How to Use Google SketchUp for Ponoko 3D Printing





Introduction: How to Use Google SketchUp for Ponoko 3D Printing

About: I like to make things for the internets. I also sell a pretty cool calendar at You'll like it.

This Instructable covers making a 3D file in SketchUp and then exporting the file so that it can be printed up by Ponoko.  The item being made here is a level-3 Menger sponge.

This Instructable is an entry for the Google Ponoko Challenge. It ends tomorrow, Dec. 17, so if you have an idea for an entry do it soon!

Step 1: Starting With a Cube

The Menger sponge starts with a basic cube. In theory you would be subdividing each face into 9 pieces and then "pushing through" each middle face to create a hole. This technique would work fine for the first iteration, but become a huge problem in the 2nd and a massive headache for the 3rd. Instead it's easier to build up.

Step 2: Build the 1st Iteration

Make the single cube a group. This prevents the cubes from attaching when you copy them.

Now copy and move the cubes so that you have 8 in the arrangement seen in picture 2.

Group these 8 cubes and make 2 copies stacked on top of the first layer.

In the middle layer, delete the 4 non-corner cubes.

You should now have what's in picture 5 here. This is the first iteration.

Step 3: Explode and Erase

Select everything and explode the model. Do this twice and all the cubes should now be connected.

Now use the eraser tool to remove the internal lines in the model. Picture 2 here shows one side cleaned up.

Step 4: Second Verse!

Make the new model a group and repeat step 2.

 - Make one layer
 - Group it
 - Copy it
 - Delete 4 squares in middle layer
 - Explode x2
 - Clean up with eraser

Step 5: Third Verse!

OK, you know what to do next, repeat step 2 again!

 - Make one layer
 - Group it
 - Copy it
 - Delete 4 squares in middle layer
 - Explode x2
 - Clean up with eraser

Step 6: Export the File

OK, the file is ready to be exported, so let's do it!

 - Select File>Export>3D Model
 - Choose a name, but before you export, click "Options"
 - Make sure the same items are selected as in Picture 3 and click "OK"
 - Make sure that the format is "COLLADA File (*.dae)"
 - Click "Export"!

Step 7: Step Into Reality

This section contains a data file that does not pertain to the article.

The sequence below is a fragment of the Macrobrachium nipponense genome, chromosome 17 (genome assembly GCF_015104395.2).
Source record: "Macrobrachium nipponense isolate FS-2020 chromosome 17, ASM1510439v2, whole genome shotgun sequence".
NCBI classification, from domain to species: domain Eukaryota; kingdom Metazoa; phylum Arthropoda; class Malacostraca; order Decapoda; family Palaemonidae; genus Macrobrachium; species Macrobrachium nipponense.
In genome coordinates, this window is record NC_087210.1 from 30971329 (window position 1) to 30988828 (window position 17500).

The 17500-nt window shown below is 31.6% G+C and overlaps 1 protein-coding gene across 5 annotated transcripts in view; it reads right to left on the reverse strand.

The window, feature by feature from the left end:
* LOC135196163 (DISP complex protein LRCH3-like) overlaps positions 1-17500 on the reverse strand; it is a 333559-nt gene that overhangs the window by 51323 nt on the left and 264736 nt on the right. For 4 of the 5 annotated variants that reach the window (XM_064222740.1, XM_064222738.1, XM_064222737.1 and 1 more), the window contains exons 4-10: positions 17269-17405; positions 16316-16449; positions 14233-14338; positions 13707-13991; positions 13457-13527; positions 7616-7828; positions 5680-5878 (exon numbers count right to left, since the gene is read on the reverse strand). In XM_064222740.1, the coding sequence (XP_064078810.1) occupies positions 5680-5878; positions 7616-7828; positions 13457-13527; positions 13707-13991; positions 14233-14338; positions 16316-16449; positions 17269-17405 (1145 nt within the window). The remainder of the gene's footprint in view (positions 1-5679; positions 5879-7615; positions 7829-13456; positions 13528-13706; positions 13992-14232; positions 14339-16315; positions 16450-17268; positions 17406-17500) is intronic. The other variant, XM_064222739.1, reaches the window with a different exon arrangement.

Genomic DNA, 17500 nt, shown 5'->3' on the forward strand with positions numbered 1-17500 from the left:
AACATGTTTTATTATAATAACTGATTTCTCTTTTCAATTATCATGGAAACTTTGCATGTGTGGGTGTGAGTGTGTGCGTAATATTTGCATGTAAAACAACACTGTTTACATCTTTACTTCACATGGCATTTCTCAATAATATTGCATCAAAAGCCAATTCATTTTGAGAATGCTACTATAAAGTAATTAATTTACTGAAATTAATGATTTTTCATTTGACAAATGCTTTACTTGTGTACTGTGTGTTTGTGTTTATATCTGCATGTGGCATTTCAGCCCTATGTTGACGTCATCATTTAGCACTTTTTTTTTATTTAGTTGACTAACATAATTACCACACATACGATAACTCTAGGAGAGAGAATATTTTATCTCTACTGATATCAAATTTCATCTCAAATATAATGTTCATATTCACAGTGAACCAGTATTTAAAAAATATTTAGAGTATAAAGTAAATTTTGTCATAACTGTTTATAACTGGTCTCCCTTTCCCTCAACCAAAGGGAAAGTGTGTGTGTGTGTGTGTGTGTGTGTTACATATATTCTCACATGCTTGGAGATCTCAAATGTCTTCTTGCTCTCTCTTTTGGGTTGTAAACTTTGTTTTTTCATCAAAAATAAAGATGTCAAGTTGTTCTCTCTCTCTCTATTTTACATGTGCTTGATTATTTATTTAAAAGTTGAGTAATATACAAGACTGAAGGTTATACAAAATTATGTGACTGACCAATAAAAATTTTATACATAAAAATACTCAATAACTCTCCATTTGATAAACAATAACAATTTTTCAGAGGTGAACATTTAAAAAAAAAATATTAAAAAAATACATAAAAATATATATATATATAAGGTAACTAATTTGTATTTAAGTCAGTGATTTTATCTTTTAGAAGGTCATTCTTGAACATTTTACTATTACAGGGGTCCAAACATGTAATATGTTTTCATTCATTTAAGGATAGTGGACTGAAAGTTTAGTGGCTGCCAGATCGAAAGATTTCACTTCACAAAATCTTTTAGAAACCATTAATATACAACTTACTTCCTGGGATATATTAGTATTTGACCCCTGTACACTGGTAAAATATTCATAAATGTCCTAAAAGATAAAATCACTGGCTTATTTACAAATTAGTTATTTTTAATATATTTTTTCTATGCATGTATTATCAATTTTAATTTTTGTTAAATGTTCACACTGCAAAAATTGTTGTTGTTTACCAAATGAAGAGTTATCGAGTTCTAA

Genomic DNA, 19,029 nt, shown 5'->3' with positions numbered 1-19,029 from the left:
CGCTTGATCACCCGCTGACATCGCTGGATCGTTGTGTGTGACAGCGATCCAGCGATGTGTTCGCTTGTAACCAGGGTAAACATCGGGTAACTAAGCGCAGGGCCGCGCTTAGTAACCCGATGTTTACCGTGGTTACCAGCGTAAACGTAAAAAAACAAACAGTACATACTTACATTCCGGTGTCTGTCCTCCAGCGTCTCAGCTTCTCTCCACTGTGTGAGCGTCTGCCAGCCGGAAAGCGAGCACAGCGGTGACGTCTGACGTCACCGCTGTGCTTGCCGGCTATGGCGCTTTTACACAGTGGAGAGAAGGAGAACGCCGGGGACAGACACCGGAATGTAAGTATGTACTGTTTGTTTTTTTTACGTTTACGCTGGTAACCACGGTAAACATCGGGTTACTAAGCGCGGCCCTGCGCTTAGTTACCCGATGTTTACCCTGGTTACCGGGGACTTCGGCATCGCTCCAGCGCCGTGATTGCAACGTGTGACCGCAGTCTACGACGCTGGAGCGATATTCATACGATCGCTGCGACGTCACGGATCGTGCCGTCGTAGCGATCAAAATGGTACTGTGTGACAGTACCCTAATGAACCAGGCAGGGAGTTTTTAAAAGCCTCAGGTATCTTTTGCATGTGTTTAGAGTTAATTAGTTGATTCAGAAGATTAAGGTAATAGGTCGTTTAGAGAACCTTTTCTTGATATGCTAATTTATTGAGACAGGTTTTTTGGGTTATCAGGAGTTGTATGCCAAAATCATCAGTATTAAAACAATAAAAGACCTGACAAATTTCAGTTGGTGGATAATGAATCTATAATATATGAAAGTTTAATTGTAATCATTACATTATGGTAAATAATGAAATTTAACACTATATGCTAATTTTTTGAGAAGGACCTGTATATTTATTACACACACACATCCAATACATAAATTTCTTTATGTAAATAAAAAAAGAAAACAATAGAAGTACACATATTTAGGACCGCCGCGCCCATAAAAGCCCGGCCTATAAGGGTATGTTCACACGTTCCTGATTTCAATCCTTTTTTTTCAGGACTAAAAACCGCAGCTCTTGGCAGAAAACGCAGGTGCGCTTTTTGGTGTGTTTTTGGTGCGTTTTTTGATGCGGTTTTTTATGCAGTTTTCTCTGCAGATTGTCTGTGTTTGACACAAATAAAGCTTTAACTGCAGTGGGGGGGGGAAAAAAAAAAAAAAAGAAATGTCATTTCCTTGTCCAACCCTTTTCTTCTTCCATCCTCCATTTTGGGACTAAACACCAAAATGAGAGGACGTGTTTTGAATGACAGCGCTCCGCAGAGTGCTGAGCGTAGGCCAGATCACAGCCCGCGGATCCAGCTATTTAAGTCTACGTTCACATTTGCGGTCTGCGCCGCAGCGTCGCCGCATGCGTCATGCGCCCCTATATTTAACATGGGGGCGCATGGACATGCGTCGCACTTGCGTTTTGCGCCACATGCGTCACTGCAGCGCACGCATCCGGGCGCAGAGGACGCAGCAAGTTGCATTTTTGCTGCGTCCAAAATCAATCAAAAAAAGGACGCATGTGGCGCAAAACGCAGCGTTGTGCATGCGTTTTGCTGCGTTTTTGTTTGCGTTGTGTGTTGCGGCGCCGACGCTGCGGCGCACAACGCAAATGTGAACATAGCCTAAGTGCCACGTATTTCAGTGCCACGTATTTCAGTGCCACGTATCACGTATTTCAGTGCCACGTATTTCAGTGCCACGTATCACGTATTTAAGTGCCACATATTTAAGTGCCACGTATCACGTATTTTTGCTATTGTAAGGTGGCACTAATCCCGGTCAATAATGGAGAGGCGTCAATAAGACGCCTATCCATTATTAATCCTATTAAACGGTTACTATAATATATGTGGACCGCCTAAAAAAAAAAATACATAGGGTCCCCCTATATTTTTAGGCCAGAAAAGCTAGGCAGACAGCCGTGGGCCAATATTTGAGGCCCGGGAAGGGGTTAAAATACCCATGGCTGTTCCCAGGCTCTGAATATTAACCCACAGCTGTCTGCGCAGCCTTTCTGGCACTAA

Now you have a file that is ready for printing by Ponoko. Upload the file and see how much it costs to print. Now you'll likely change your mind about how big you want it and shrink the model size. Then just export another file and upload it again. Repeat until you're happy with the size and cost of the final piece and poof! It becomes real!



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    I would love to see it added to the 3D print group I have just started


    This is very interesting!
    What did this cost for example?

    1 reply

    Yes what did cost???

    cool hey yo semm good fungas with sketch up could i make a game using stuff from skethup tanks tinker


    I want a 3D printer so bad!!!!!!!!!!!!!!!!!!!!!!!!!!!!
    Nice Menger Sponge!
    It would be so awesome in gold plated steel.... epic win!

    I just drew this up in Sketchup - it took about 30 minutes. I also have Alibre, but I find it too complicated, Sketchup is fast and easy to use.

    4 replies

    That's funny, I just drew it in SketchUp in one second. I'm not kidding. Of course I had a little help from this plug-in ;) :

    lol.... guess there is the hard way (alibre), easy way (Sketchup by hand) and the "punch who through what?!?!?" way (Plugin)

    I just downloaded that script, it looks like fun :)

    I love it!
    Just out of curiosity, how big is the finished model, what material did you use for the final model, and do you have them available for purchase on the pokono site? I want one!

    2 replies

    This model is about 1.4" on each side, made with the "durable plastic," and I don't have them available for purchase currently. It's pretty easy to make your own, though, and then you can tweak the size. sound like a broken record.... need a web page set up to just send them to?

    This is really neat. I never heard of Ponoko. It's a good idea but it seems expensive. How much did this small model cost? What do you get for the money? Does it come in cut sheets or do they assemble it for you? I'm sure I'm not the only one who has these questions.

    As for 3D CAD programs, I've used most of them, including Sketchup. I found Sketchup really almost impossible to use to do anything. OK, it's free but . . . The major CAD programs have all kinds of features that make doing repetitive tasks, like this, easy--once you learn how. They are difficult to learn, admittedly, but so is Sketchup, frankly. That would be just about my last choice. Considering how hard it is to use, you did a great job. Kudos!

    4 replies

    It's 3D printed so it arrives just like you see it, one solid piece. This is 1.4" on a side and cost $26 for production and materials, plus more for tax and shipping.

    I've used a few different 3D CAD programs, although not extensively, and each has different uses. SketchUp is, like the name says, good for sketching. I've seen it used in architectural consultations, for example.

    I think that if your uses are more intense it wouldn't be something you'd turn to. In the DIY space it's very useful.

    Holy cow! $26 for a 1.4" cube?

    Yup. What can I say, I'm a math geek and wanted a Menger sponge.


    Hey you won! Congratulations!

    "Congratulations to Ed Lewis, aka Fungus Amungus, who created an all-around fantastic Instructable for using Google SketchUp with Ponoko 3D printing to win the Google + Ponoko Challenge"

    Now let's see this in gold-plated stainless . . . LOL